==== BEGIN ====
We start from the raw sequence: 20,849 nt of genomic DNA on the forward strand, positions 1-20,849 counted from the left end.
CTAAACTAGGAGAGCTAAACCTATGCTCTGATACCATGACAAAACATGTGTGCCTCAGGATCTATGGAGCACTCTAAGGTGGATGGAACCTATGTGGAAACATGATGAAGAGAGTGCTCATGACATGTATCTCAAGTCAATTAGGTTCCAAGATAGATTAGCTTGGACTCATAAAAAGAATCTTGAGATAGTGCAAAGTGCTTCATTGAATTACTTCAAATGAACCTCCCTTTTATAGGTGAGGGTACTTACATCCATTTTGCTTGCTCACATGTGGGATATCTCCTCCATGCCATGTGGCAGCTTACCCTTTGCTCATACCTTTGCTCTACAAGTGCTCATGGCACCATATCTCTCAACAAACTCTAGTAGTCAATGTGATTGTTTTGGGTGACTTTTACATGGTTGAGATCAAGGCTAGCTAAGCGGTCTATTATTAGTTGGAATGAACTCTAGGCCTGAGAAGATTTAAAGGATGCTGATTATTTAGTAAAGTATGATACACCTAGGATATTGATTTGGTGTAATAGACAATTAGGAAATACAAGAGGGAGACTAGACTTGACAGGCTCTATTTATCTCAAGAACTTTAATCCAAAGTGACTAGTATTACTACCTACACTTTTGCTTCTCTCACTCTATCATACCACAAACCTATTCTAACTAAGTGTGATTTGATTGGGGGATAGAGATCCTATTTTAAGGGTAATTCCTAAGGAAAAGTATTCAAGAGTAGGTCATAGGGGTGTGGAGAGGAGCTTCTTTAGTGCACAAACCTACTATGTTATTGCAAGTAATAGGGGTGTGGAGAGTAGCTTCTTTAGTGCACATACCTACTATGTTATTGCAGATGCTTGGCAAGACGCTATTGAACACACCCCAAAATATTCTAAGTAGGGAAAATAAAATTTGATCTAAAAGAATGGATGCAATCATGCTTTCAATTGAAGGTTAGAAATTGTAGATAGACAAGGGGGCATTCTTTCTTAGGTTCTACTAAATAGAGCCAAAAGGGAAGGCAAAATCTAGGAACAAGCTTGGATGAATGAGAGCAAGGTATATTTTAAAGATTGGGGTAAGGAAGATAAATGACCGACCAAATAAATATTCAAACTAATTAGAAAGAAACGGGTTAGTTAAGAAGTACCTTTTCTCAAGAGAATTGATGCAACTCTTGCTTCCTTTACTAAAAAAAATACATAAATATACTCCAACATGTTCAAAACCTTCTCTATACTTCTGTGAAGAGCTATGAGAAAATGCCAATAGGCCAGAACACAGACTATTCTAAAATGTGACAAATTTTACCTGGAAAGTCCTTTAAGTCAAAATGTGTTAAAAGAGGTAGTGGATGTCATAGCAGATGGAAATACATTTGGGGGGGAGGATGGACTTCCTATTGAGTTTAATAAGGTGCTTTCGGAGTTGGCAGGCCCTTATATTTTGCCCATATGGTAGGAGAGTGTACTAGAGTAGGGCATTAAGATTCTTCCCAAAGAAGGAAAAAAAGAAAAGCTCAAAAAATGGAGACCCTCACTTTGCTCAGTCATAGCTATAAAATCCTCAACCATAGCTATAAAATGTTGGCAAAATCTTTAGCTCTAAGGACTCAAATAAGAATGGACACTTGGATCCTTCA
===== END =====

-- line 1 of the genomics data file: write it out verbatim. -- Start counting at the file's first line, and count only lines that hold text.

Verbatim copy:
We start from the raw sequence: 20,849 nt of genomic DNA on the forward strand, positions 1-20,849 counted from the left end.